One of the most interesting "virtual telescopes" on the internet is GalexView, which enables you to view objects, pan, and zoom, over large areas of the southern & northern sky.
This software "telescope" shows you the ultraviolet sky as seen by the GALEX satellite; it is somewhat similar to an electronic star chart, but with imaging data from the GALEX telescope shown in a large screen display.
The address is:
When you use it, make sure that you:
(1) Click on "full resolution" in the control panel.
(2) Click on the "full screen" icon, which is a very small dark-coloured icon (about the fourth icon from the left), so as to show a bigger display. The icon seems to have a small galaxy on it.
(3) Activate the "display graphics" tick box, which has the effect of putting a red target ring around the object you have asked the telescope to point at. This can be very
important, because sometimes, when you ask the virtual telescope to point at an object, it does not exactly centre on it.
(4) De-activate the "display objects" tick box, to remove a multitude of of overlays from the image.
The only deficiency of the displayed images is that the resolution is unpredictable. The images are sometimes extremely noisy, but at other times they have been cleaned up.
Sometimes, depending on precisely what co-ordinates or object you ask the software to point at, GalexView may point to two different versions of the same imaging data.
So...... what can you see in these GALEX images?
- The colour Yellow in the GALEX images codes for near-ultraviolet (NUV) light, which mainly traces an older stellar population in galaxies. For instance: the bulges of spiral galaxies, the light from Elliptical galaxies, the smooth component of spiral arms(old stars & no star formation).
- The colour Blue in these images codes for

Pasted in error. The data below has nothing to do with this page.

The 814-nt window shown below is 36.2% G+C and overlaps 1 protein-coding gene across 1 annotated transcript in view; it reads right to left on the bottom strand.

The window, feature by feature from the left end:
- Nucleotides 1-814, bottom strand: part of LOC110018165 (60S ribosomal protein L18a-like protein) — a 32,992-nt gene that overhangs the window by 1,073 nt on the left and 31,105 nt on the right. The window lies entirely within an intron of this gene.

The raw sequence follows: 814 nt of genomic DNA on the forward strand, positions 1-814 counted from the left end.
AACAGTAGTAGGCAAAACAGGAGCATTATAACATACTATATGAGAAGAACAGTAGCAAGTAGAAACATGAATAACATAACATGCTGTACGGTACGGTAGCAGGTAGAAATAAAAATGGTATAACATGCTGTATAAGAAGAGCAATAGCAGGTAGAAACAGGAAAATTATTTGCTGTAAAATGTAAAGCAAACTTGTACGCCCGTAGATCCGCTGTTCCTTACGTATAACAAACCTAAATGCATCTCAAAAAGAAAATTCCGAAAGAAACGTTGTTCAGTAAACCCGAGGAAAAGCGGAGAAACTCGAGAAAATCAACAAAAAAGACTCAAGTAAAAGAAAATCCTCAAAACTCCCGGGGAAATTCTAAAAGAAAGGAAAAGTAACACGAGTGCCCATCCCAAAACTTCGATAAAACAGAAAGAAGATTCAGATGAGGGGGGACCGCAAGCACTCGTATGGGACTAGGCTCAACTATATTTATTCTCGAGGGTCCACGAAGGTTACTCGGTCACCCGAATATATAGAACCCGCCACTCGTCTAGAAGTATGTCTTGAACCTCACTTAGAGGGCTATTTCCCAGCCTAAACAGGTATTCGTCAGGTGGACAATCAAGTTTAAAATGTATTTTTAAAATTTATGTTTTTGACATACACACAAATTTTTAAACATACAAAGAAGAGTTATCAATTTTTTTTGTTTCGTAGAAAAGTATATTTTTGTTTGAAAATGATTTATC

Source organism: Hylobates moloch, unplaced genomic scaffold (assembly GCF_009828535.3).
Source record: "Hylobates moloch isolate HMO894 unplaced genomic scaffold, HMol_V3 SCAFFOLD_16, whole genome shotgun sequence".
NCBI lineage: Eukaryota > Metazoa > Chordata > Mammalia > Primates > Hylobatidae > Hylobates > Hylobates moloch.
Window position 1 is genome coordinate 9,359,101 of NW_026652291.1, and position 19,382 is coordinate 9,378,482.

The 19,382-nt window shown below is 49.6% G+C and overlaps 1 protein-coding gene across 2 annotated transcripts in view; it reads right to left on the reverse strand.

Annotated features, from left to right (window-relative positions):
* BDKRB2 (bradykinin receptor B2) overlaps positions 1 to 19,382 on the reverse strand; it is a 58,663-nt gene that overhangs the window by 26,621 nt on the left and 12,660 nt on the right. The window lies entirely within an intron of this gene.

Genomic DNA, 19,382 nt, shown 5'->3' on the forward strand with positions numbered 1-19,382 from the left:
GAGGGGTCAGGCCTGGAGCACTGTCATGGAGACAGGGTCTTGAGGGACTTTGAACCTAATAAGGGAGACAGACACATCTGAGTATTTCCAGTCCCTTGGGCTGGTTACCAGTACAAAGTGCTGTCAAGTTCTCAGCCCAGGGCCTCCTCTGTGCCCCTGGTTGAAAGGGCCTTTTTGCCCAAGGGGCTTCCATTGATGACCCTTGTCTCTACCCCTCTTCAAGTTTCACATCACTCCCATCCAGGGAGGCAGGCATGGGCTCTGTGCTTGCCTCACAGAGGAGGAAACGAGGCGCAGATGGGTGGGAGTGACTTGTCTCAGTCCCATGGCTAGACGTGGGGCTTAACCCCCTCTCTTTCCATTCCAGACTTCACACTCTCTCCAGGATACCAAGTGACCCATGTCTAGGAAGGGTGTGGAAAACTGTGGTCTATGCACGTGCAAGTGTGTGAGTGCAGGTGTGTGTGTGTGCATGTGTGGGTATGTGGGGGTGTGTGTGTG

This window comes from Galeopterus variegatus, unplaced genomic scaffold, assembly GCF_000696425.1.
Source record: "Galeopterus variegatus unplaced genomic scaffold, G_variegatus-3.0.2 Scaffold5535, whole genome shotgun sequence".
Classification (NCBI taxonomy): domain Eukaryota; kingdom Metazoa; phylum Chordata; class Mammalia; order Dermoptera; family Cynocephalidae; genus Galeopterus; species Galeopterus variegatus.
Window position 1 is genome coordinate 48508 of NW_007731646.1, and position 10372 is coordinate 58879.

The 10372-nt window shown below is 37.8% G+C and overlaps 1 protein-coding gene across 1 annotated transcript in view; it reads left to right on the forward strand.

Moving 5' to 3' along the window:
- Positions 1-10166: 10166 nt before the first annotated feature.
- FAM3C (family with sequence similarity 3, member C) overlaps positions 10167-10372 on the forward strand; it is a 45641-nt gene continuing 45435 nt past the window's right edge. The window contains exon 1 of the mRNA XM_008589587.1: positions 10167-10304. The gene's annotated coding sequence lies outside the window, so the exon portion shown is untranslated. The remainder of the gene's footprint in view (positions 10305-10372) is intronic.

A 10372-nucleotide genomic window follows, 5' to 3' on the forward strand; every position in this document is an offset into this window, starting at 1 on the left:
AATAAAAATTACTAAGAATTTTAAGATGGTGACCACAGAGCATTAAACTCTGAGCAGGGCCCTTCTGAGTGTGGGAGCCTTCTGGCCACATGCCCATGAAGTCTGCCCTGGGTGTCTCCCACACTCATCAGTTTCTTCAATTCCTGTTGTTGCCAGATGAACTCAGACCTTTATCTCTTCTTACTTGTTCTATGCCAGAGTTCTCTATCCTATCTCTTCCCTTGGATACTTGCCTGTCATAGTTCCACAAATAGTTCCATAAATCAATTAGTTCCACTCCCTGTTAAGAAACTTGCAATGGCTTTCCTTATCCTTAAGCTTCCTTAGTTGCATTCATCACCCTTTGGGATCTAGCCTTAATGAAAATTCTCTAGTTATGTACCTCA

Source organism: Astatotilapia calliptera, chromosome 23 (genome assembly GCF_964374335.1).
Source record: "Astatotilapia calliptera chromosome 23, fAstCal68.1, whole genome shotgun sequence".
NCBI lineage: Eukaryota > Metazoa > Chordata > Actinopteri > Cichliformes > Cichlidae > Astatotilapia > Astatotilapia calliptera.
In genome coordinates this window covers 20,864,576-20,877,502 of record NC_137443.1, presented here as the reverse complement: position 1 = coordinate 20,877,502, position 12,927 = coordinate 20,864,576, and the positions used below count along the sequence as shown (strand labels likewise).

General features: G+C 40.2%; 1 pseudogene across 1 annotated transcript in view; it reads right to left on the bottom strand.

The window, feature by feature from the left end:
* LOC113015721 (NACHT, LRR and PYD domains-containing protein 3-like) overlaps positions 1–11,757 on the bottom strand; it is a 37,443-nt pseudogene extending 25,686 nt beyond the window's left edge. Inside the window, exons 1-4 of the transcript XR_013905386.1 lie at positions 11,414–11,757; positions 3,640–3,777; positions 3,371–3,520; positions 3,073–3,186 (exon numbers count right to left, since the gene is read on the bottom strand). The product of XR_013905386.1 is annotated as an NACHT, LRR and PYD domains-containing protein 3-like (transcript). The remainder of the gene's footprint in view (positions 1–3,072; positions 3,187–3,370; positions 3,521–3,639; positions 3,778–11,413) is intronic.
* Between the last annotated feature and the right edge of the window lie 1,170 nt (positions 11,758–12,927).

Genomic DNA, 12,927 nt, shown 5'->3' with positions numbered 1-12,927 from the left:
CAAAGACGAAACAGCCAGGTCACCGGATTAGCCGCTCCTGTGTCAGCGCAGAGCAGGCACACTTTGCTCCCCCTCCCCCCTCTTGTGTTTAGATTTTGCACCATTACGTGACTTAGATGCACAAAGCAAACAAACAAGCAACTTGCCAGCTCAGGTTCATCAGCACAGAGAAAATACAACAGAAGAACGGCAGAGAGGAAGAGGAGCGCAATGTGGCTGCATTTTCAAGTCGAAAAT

far-ultraviolet (FUV) light. This mostly comes from very young and massive stars, e.g. in spiral arms.
The remarkable thing about GALEX images is that the blue channel (FUV) is extremely
sensitive to those areas of the universe where massive and hot stars are forming in the universe, today. Often, this current star formation is shown by GALEX to be where we expect it to be, for instance in spiral arms. But at other times, there are massive surprises
e.g. many gaseous and/or optically-luminous Tidal Tails show evidence for current star formation, and perhaps even the formation of dwarf galaxies. Also, some field S0 galaxies, supposedly "old and red and dead", show evidence for current star formation in the central part of the galaxy.
Note: It can be a waste of time to point this virtual telescope at an elliptical or an S0 galaxy, as it may hardly show anything; these objects typically emit very little ultraviolet light. In contrast, even very-low surface brightness Irregular Galaxies light up like flares in these ultraviolet images!!
Just for fun, here are the GALEX images of NGC 2841 (see the previous discussion about its anomalous outermost extensions in the Deep Sky Images forum) and NGC 1672.